By Bree Davies
By Emerald O'Brien
By Gina Tron
By Jon Solomon
By Drew Ailes
By Courtney Harrell
By Kyra Scrimgeour
Eitzel is one of those guys who could shoot the president and still not end up on the nation's front pages. He served as frontman for the American Music Club, but the act never achieved anything more than cult status in its eleven years of existence. All-but-universal praise from reviewers eventually led to a major-label deal for the combo, but Eitzel's perverse sense of timing ensured that this stroke of luck would not pay off: The band broke up in 1994, shortly after stepping beneath the Warner Bros. corporate umbrella. Not that stardom was within Eitzel's grasp--far from it. His work is, for the most part, so dour that only someone consumed with enmity and discontent (like, say, the average rock critic) would be apt to identify with it. Nonetheless, Eitzel is sticking to his guns. Despite the assistance of co-writer/co-producer Peter Buck, the musical support of the Buck side project Tuatara (which features the Screaming Trees' Barrett Martin and Critters Buggin's Skerik) and cameos by Los Lobos' Steve Berlin and Pearl Jam's Mike McCready, West is every bit as commercially suspect as anything Eitzel's ever made. "In Your Life," which Buck originally intended for his main band, R.E.M., is jaunty and jangly in precisely the ways you'd expect, but Eitzel undercuts these characteristics with strained vocals and words ("You have nothing left...you threw away your life") that are about as upbeat as a tax audit. Tracks like "Helium" (featuring a car "that only drives into walls") and "Stunned & Frozen" (in which Eitzel sings about the literal fall of a trapeze artist) are equally severe, and even a love song like "Free of Harm" comes wrapped in negativity (after declaring his loyalty to another, Eitzel admits to being "a little shallow"). But the singer's vision is so pure and unrelenting that it can't be ignored. The words to the concluding track, "Live or Die," are so typically glum--and therefore, typically Eitzel--that they verge on self-parody. But damned if the combination of Skerik's passionate saxophone, a roiling jazz rhythm and the sound of Eitzel moaning "No one cares/If I live or die" doesn't seem moving anyhow. West will never wind up on the hit parade, but in this case, that seems perfectly appropriate. For Eitzel, failure probably feels a lot more like home.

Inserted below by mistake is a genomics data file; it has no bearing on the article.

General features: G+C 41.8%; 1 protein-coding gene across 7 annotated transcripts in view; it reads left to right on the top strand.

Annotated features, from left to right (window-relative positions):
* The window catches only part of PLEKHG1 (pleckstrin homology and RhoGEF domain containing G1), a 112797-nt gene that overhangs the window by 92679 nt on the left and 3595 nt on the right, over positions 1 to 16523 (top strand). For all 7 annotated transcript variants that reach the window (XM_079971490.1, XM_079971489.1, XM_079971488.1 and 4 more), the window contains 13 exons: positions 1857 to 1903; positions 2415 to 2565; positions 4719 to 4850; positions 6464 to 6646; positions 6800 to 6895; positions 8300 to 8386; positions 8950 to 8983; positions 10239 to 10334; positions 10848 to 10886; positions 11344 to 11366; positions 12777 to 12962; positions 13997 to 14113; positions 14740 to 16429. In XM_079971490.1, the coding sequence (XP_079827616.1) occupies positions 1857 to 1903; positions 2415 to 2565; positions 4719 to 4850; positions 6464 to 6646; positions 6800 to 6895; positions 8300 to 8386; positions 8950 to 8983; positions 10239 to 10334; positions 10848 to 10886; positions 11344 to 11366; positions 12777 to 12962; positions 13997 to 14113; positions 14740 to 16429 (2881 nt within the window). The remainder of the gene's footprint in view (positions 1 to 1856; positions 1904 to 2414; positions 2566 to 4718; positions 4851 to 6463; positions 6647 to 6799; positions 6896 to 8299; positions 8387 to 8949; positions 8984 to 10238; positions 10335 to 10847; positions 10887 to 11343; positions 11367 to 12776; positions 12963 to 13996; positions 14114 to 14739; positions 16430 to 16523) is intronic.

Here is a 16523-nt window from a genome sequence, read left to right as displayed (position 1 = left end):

Moby apparently believes that a big, loud set of guitars will add depth and urgency to his plaints, but he couldn't be further off base. Everything Is Wrong, from 1995, earned its eloquence thanks to the juxtaposition of his raw voice and grinding ax with the stately fugues and high-spirited dance tunes that otherwise dominated the disc. But on Animal Rights, Moby reverses this balance, and as a result, he comes across as priggish and overbearing, in part because he provides no evidence of the losses that have left him feeling so goldurn awful. The CD isn't bad musically or stupid lyrically; rather, it's poorly thought out and thoroughly unconvincing. Moby bellows as if he's trying to hawk all the mucus out of his larynx, but it's not enough. He just wants to rant all night long, and how deep is that? His ambient cuts are as dark and lovely as usual, and two of his rockers break out: "That's When I Reach for My Revolver," a Mission of Burma cover that's sung and arranged like more than one kind of hit, and the funky Living Colour ripoff "Come On Baby." As for the rest of Animal Rights, it's recommended to fans of the Mike Leigh flick Naked--perhaps the only people with the patience to sit through it.
Okay, so Ayers isn't the jazzman, lyricist or singer I'd have picked to work with this notoriously venomous Nigerian composer. But unlike Kenny G or Grover Washington or Herbie Mann, Ayers once created a memorable song: the 1977 disco favorite "Running Away," here rewritten as "2,000 Blacks Got to Be Free." Kuti's tenor sax, which he squeaks like he's working a rusty hinge back and forth, shades Ayers's vibraphone nicely, and his support group, Africa 70, makes disco sounds far more lush than those associated with the string synthesizers so ubiquitous in the genre. Moreover, the lyrics and Afro-beat grooves of "Africa--Centre of the World" suggest that Kuti will be leaving footprints on European asses way into the next millennium.
(Arista Austin/Bohemia Beat)
With every record company in existence trying to clone Joan Osborne, you'd think that it would be all but impossible for a singer-songwriter to stand out from the throng. But Moore, who's signed to Denverite Mark Shumate's Bohemia Beat imprint, manages to do so without the slightest effort. While her debut, Sing, displayed enough country-folk aspirations to get her lumped in with the sort of Austin-based talents who earn plaudits rather than money, Strangest Places is a sprightlier hybrid that joyfully slices genre boundaries to ribbons. The title cut is an excursion into pop psychedelia that would do Sam Phillips proud, but rather than following it up with something similar, Moore lilts into "Happiness," a weeper of a ballad whose chorus ("Happiness has come to this/And God, it's such a heavy burden to bear") seems utterly nonsensical until you actually hear it. Moore's voice makes such transitions possible: At times it seems as gentle as Suzanne Vega's, but when it's confronted with the big guitars of "Never Believe You Now," it holds up just fine. Her songwriting, meanwhile, is pleasantly adventurous. The melody of "Your Faithful Friend" could easily have turned nursery-rhyme simple in other hands, but in Moore's, it becomes gently insinuating and surprisingly rich. The consistent intelligence and allergy to formula that mark the disc suggest that Moore may have a tougher road ahead of her than some of her peers. But if Strangest Places is any indication, the journey will be well worth the trouble.